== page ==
Matsubara (2013, §6) argues along similar lines (as we did in Huggett and Wuthrich 2013), though he takes (with misgivings) the shared commitments of the duals to be ‘structure’, which I’m not convinced illuminates these matters without further elaboration. However, his account does not recognize the role of phenomenal space in the logic of the situation. For instance, at one point (485-6) he correctly says that ‘space in the mathematical formalism’ (i.e., according to T or T 0 read literally) has unphysical properties, especially determinate radius. And he goes on to infer that ‘physical space’ is indeterminate with respect to such properties. Here he is referring to target space as I have understood it, and we are in agreement. But phenomenal space is also physical, and has determinate radius, R in our example. Of course, phenomenal space is derived in some sense, from such processes as those analysed by Brandenberger and Vafa, but that does not mean it is not physical: things reduced to physical things are also physical. Only by ignoring phenomenal space, or incorrectly asserting that only target space is physical, can one reach Matsubara’s stated conclusion.
There are few studies which have compared TOJ with dual tasks. One of those few is De Jong (1995), who used the TOJ task as a control condition for a dual-task paradigm with random task order. With this control condition, he wanted to ensure that the participants were able to correctly identify the order of stimulus presentation. His results showed, that the number of response reversals (i.e., trials in which the participants did not respond in the order of task presentation) was higher in the dual-task conditions than in the TOJ condition. Despite this result, he thought it unlikely that this difference in the number of response reversals was caused by the additional requirement to carry out a choice RT task in the dual-task condition. His assumption was based on findings by Sternberg et al. (1971). However, Sternberg et al. (1971), who presented an auditory and a cutaneous stimulus, asked their participants to pull a lever in response to a cue before one of the two stimuli and then, in a second step, judge the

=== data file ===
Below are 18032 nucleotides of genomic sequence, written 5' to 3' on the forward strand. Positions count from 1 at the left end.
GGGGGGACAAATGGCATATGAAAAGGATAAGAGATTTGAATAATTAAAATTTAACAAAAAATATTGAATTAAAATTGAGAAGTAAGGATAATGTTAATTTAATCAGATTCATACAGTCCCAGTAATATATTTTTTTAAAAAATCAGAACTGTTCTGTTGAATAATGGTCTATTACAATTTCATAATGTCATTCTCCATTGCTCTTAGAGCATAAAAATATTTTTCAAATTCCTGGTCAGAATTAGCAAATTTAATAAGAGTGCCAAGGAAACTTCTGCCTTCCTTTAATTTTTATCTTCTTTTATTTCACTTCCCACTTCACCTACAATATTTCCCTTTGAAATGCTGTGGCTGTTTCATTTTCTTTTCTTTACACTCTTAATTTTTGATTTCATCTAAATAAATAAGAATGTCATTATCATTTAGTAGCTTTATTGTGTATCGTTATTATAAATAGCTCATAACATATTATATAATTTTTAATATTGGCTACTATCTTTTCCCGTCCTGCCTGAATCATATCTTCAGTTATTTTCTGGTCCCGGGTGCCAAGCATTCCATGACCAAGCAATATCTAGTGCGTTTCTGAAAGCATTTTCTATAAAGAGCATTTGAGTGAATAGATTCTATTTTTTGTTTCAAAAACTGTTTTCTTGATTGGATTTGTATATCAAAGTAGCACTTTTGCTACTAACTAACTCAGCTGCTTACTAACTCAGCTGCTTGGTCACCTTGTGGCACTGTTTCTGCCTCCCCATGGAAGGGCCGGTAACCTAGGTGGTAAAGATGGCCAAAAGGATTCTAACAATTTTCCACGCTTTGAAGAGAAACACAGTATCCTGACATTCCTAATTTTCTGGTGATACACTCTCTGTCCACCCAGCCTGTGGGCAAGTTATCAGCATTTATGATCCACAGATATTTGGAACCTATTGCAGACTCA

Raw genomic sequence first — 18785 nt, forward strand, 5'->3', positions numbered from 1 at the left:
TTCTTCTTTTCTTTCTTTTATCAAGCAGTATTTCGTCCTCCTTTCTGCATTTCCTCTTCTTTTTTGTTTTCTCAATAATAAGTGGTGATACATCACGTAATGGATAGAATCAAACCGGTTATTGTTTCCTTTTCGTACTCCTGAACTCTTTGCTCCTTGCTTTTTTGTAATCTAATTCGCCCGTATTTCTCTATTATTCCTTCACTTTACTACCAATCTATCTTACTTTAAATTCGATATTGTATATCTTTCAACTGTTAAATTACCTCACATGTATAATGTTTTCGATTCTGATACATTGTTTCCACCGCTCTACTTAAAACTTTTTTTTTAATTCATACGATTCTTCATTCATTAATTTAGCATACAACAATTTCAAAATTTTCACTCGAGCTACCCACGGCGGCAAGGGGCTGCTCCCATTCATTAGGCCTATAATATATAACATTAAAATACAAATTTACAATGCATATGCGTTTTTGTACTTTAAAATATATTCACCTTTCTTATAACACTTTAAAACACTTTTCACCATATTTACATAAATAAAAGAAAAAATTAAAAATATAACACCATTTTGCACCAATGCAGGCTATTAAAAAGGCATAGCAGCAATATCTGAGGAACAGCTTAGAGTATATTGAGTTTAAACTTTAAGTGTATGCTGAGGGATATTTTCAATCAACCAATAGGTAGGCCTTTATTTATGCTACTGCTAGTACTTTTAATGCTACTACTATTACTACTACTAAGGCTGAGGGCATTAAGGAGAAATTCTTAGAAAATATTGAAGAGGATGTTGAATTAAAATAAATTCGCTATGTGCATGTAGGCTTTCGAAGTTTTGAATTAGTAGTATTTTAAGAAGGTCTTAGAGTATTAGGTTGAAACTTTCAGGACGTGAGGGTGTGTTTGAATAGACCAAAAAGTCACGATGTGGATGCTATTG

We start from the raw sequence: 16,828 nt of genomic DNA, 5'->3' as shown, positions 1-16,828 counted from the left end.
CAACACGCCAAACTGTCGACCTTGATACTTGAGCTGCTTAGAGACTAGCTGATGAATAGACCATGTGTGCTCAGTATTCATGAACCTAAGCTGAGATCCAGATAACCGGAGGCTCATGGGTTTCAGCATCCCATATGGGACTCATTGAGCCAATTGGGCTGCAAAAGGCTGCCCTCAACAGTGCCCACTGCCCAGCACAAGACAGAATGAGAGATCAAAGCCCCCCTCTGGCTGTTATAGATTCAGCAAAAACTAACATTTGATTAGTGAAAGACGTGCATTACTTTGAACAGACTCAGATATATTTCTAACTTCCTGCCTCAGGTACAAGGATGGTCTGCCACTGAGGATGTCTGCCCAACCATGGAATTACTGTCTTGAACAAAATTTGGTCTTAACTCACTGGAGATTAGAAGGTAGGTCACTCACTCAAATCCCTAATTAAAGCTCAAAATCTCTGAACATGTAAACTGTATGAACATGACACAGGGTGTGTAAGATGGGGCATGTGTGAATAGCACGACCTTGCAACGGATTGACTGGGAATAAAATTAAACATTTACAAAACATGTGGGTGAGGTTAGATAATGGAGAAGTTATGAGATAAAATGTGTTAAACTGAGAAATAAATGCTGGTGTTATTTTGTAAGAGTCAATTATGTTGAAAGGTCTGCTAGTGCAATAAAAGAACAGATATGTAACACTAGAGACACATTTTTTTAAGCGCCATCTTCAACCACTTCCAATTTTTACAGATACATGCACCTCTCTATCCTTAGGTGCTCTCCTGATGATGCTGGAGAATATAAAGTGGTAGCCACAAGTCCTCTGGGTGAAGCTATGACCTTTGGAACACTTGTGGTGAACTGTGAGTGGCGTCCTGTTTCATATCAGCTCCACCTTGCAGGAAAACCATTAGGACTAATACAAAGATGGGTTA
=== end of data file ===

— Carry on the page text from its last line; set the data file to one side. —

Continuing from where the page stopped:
There is a small problem in the present calculations. In order to make calculations of interference simpler, I assume that each feature incompatibility (i.e., the cue, the shape, and the colour) creates the same amount of interference (1 unit per feature). However, it seems very likely that the colour-response, shape-response, and cue-response mappings produce different amounts of interference. This is not a major problem, because if we only look at the difference between the switch and repeat trials, differences between the three types of feature-response mappings may balance each other out so that the difference between the two conditions remains the same. However, if researchers want to predict interference in single trials, then this would become a problem. For example, if trial n and trial m both had one unit of interference due to trial n - 1 and trial m - 1, respectively then the current method would assume that trial n and m receive the same amount of interference. However, if trial n received interference from a colour-response mapping, and trial m received interference from a shape-response mapping,the amounts of interference in trial n and trial m might be different. The calculation method is not specific enough yet to reflect this difference. Therefore, I describe an interference task-switching paradigm that should create equal amounts of interference, as a potential future study (see Figure 5.10). The results of this paradigm may further confirm or refute the modified proactive interference account.